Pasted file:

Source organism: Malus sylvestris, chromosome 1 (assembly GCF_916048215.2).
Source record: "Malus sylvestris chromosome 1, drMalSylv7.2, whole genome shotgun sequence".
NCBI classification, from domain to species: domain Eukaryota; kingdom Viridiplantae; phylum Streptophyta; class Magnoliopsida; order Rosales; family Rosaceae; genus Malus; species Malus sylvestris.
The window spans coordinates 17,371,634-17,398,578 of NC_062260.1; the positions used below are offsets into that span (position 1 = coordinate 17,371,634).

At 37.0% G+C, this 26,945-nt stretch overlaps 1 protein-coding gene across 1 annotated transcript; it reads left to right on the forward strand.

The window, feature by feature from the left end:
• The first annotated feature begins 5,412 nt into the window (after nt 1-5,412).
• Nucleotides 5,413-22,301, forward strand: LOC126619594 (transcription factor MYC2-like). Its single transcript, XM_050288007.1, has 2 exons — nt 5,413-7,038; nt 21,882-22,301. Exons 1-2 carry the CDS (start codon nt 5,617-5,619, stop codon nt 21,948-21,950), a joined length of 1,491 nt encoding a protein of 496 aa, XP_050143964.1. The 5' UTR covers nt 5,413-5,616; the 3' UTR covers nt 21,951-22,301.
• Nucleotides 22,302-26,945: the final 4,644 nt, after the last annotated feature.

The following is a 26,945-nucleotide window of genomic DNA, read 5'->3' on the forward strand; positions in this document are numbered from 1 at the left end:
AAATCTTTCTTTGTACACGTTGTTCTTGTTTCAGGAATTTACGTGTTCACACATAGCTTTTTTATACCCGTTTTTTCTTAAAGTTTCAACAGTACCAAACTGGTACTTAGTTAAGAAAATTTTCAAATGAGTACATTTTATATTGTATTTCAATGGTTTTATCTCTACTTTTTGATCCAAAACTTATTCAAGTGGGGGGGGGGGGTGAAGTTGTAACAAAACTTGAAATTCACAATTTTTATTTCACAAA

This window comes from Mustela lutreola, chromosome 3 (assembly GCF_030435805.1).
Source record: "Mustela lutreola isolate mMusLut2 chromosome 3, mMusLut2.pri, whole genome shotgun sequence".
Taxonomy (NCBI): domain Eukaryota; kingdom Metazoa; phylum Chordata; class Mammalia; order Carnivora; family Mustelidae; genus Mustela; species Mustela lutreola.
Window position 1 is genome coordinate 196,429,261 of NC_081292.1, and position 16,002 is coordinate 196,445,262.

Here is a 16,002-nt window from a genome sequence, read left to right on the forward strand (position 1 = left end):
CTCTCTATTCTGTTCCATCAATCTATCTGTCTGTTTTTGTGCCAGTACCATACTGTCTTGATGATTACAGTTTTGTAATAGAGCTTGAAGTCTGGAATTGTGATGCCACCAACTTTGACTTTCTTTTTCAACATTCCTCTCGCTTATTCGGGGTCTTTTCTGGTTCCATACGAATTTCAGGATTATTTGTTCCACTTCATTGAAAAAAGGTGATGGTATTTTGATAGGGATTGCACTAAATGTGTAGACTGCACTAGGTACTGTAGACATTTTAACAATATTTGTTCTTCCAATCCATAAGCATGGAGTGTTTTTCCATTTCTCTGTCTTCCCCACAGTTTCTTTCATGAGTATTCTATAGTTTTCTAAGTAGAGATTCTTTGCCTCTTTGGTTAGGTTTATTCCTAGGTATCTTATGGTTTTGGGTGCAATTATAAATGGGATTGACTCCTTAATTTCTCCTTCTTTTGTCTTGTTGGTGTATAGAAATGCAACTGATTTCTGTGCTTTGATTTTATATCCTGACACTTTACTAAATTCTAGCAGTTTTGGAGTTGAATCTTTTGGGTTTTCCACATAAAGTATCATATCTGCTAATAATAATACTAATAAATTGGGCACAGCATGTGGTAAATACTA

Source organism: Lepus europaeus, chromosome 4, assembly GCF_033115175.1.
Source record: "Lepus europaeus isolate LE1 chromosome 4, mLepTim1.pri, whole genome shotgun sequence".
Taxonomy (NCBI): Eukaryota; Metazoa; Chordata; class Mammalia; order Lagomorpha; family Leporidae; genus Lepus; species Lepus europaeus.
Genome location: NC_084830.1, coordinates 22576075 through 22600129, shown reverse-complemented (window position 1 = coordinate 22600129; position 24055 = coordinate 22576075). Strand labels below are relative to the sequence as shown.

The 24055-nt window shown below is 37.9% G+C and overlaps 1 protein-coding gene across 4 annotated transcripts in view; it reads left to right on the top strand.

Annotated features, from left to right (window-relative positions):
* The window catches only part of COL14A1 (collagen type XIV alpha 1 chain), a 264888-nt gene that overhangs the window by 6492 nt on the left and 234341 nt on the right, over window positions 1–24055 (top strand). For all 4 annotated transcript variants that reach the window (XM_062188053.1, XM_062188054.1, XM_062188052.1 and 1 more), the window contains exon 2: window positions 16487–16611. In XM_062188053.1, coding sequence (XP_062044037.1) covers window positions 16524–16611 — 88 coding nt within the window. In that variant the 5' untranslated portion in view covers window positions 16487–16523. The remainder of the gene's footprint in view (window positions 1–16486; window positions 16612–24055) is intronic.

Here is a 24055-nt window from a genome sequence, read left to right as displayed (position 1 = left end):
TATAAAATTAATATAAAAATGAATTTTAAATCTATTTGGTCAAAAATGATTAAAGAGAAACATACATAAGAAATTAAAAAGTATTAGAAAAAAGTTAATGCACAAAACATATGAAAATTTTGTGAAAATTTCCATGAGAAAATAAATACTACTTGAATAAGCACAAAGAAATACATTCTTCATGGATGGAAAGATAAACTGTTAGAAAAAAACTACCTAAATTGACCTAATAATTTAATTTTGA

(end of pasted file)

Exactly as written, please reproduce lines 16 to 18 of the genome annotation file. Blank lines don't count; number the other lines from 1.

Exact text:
Here is a 16,002-nt window from a genome sequence, read left to right on the forward strand (position 1 = left end):
CTCTCTATTCTGTTCCATCAATCTATCTGTCTGTTTTTGTGCCAGTACCATACTGTCTTGATGATTACAGTTTTGTAATAGAGCTTGAAGTCTGGAATTGTGATGCCACCAACTTTGACTTTCTTTTTCAACATTCCTCTCGCTTATTCGGGGTCTTTTCTGGTTCCATACGAATTTCAGGATTATTTGTTCCACTTCATTGAAAAAAGGTGATGGTATTTTGATAGGGATTGCACTAAATGTGTAGACTGCACTAGGTACTGTAGACATTTTAACAATATTTGTTCTTCCAATCCATAAGCATGGAGTGTTTTTCCATTTCTCTGTCTTCCCCACAGTTTCTTTCATGAGTATTCTATAGTTTTCTAAGTAGAGATTCTTTGCCTCTTTGGTTAGGTTTATTCCTAGGTATCTTATGGTTTTGGGTGCAATTATAAATGGGATTGACTCCTTAATTTCTCCTTCTTTTGTCTTGTTGGTGTATAGAAATGCAACTGATTTCTGTGCTTTGATTTTATATCCTGACACTTTACTAAATTCTAGCAGTTTTGGAGTTGAATCTTTTGGGTTTTCCACATAAAGTATCATATCTGCTAATAATAATACTAATAAATTGGGCACAGCATGTGGTAAATACTA

Source organism: Lepus europaeus, chromosome 4, assembly GCF_033115175.1.